Rule Four is “Compare Yourself to Who You Were Yesterday, Not to Who Someone Else is Today.” This follows from Rule Two as a means by which to gauge your progress. I could track how much weight I’d lost, how much kinder I was to my fellow man, how much more productive I became both on and off work, etc. compared to the day or the week before. The rate at which I became a better me was chartable and consequently self-evident.
Rule Six is “Set Your Own House in Order Before You Criticize the World.” Put another way, look inward, not at what others have done to you, but at what you have done to others and, by extension, to yourself. A wise man once said, “The problems of this world begin here,” pointing to his heart. I’m reminded of the great wisdom of Socrates regarding the “unexamined life.” As a result, I engaged in some serious soul searching, an examination of my own life choices and behavior and, more importantly, how to stop doing (or at least minimize) what I knew to be wrong and do more of what I knew to be right. This prompted me to reach out to those I’d offended in the past. I apologized for my wrongdoing. A few forgave me and accepted me back into their fellowship. Others refused to respond.
Rule Eight is “Tell the Truth, or, at Least, Don’t Lie.” This might’ve been the most difficult of all the rules to adopt, primarily because it forced me to abandon the person I presented to others and to instead offer up the real me for either their praise or their scorn. Much to my surprise, incorporating Rule Eight set me free. The yolk of guilt fell from my shoulders. My deception dissolved. I dropped the false façade I’d maintained for years and became my true self. Finally, I could look others I’d deceived in the past in the eye, others I’d withheld my thoughts and feelings from. While this made me more vulnerable, the rewards were more pronounced, more palpable. Perhaps because they stemmed from honesty and sincerity and were thus genuine.
Ironically, this taught me two crucial things Peterson never mentioned. One, I have no right to decide what knowledge others are entitled to. Rather, I owe it those I know, especially to friends, to tell them exactly what I think and how I feel, not only about things in general but about them, too. It’s up to those friends to decide how to treat this knowledge. Whether they love or hate me as a result, embrace or reject me, is their call at that point, not mine. My only duty, my only obligation, is to be honest. Of course, true friendship includes other responsibilities, such as discernment and an effort to spare your friends’ feelings, but with regards to who you are, remember: truthfulness begets trust; honesty will set you, and potentially others, free.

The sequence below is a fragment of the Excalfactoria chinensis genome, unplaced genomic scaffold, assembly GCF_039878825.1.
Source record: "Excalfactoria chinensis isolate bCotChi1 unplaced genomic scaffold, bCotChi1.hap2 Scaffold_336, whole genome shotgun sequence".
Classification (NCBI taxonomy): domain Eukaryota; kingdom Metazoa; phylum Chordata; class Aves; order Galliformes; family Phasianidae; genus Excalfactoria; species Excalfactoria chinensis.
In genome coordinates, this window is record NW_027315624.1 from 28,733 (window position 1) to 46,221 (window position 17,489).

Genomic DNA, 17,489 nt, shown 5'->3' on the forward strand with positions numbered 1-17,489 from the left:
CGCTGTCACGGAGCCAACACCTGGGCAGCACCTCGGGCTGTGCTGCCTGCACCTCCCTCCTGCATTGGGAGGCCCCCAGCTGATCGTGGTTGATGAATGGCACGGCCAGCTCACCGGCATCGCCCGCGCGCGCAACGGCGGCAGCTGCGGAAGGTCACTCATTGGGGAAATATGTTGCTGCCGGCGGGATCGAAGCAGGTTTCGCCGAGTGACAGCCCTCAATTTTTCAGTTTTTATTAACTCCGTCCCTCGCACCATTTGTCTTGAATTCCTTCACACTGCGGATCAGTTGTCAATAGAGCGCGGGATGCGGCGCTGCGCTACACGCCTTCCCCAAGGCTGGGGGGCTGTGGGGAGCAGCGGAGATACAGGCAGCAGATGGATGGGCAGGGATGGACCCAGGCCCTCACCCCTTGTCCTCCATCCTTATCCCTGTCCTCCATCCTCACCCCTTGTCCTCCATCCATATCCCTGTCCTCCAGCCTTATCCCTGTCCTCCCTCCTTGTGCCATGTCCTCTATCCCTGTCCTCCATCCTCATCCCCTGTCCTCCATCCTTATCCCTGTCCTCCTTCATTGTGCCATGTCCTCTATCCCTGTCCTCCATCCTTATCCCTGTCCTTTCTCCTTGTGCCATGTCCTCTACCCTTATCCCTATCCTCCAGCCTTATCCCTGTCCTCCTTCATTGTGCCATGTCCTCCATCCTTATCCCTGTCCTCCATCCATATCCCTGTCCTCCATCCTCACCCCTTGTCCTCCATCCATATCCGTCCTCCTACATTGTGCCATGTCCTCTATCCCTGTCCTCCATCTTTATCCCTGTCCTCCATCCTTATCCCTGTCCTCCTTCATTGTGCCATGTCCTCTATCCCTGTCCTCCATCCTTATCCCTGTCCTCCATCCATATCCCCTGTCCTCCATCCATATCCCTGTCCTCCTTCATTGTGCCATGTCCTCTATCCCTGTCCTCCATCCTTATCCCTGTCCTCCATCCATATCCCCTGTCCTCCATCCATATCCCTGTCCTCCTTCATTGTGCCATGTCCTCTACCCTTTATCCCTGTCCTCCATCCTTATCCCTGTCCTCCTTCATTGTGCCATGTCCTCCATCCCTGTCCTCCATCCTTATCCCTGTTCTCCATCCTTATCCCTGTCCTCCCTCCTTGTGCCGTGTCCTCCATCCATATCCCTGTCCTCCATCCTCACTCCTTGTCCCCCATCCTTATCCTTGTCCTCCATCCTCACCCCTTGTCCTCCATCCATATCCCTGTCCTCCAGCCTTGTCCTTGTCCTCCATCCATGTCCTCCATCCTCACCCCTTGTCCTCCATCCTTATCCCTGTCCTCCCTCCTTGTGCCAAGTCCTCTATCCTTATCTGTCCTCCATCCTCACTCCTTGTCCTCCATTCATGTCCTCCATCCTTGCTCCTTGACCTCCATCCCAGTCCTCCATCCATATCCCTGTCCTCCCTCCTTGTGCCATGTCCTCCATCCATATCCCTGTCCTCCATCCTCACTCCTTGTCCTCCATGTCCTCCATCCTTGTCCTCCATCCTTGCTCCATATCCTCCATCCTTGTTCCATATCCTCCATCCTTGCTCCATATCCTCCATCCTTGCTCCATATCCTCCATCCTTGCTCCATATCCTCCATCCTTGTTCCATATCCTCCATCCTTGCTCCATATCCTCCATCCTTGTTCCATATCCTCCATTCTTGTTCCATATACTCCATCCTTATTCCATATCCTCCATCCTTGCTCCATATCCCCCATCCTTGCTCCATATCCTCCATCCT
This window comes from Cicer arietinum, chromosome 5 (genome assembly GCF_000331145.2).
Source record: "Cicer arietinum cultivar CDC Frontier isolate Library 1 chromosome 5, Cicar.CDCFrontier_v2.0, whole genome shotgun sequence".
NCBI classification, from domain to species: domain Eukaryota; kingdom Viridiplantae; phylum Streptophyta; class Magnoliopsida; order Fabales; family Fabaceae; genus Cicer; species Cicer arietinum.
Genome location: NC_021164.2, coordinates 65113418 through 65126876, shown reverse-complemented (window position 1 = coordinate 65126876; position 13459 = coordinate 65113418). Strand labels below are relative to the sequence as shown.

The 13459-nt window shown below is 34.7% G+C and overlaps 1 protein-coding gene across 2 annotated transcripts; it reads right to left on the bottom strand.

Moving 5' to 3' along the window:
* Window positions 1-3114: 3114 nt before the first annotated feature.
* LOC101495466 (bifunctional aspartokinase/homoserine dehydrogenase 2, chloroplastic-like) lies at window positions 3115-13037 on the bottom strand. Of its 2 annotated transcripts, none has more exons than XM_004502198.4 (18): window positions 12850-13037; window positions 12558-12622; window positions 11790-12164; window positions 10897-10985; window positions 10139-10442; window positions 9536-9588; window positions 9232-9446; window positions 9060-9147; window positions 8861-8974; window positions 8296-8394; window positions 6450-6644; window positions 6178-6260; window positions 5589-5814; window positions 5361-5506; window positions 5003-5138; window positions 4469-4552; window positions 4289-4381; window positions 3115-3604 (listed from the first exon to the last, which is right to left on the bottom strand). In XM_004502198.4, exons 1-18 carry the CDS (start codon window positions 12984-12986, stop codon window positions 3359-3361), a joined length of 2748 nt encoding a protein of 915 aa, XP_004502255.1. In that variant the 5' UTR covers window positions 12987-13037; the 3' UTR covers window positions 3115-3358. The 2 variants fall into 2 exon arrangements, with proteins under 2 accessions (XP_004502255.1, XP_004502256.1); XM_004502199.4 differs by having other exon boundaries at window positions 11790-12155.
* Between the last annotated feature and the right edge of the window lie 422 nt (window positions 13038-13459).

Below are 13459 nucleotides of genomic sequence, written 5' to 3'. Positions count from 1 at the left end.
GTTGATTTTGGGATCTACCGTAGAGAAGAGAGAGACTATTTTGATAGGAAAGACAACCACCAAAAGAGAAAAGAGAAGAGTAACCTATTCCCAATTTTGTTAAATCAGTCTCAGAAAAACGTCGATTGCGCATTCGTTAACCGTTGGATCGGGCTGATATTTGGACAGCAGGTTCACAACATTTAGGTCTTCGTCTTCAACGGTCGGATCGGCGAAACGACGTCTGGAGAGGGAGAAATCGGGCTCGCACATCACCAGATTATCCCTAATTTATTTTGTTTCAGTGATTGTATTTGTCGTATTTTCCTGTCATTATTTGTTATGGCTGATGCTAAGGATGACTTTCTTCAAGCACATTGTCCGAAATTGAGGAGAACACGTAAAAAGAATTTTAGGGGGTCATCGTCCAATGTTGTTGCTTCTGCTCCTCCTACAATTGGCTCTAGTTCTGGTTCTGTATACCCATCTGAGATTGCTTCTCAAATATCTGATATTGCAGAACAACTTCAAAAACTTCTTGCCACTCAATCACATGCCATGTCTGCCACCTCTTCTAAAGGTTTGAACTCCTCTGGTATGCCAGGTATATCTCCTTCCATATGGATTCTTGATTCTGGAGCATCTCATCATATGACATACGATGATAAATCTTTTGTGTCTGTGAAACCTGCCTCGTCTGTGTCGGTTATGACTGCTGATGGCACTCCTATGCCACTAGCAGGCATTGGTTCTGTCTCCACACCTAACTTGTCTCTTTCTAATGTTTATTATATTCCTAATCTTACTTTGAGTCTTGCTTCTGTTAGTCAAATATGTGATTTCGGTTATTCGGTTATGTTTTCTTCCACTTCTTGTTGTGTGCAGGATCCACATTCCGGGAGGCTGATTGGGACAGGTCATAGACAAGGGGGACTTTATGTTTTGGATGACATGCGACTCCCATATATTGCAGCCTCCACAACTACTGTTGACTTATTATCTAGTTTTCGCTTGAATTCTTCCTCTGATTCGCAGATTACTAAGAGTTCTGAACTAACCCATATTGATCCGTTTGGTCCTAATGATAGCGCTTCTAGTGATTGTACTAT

Most of those I confessed my deep dark secrets to took it surprisingly well. In some cases, they were relieved. Others suspected the very things I’d thought I’d successfully concealed. My sense of guilt, remorse, and shame evaporated. The darkness cleared. The sun came out and shined brilliantly on this new path I tread.
Side bar: only one person took my confession about her poorly. She subsequently spun a tangled web of half-truths and falsehoods. Meanwhile, she shared my confession with at least one other, later denied it and accused the other of fabricating the whole thing, etc. It wasn’t pleasant. Gratefully, mutual others knew more about the situation, and about her, than I did. They verified that, yes, this is her nature, her character, her pattern. We’re no longer friends. But this is a good thing. Once I finally presented her with how I truly felt about her, I discovered something vital: exposing your true self to someone exposes them too. Pretense is often shared, and when one reveals one’s hand, the other’s tell or bluff is exposed.
As a result, my own feelings for this person dissolved. Sure. The initial pain smarted, but clarity is always best. I certainly don’t regret it. Presenting your true self and discovering whether that’s the sort of person the other person dislikes is a kind of emancipation. Both are spared the rigors of maintaining a deception, and that too is a good thing.
Which leads me to an earlier rule I skipped. Rule Three is “Make Friends with Those Who Want the Best for You.” Liars don’t want what’s best for you. Manipulators, gas-lighters, deceivers, are thinking first and foremost about themselves. Don’t waste your time with such people. Don’t resent them either. But detach yourself from their lives if possible. They will only use you otherwise. I should know; I used to be that person, too.
The second thing I learned by being honest, something Peterson never mentioned, something I lament somewhat, is that I can now often spot when others aren’t honest with me. The mannerisms – the shift in eye contact, the lilt or dive in pitch of voice – give them away. It’s like I’m wearing lie-detector lenses or magic ear pieces. I don’t begrudge them, of course. I used to do it too. But it keeps me on my toes. Call it discernment if you want, but I can’t help but grieve ever so slightly over this one byproduct. To be honest, and I can’t lie, sometimes I wonder whether I’d rather not know.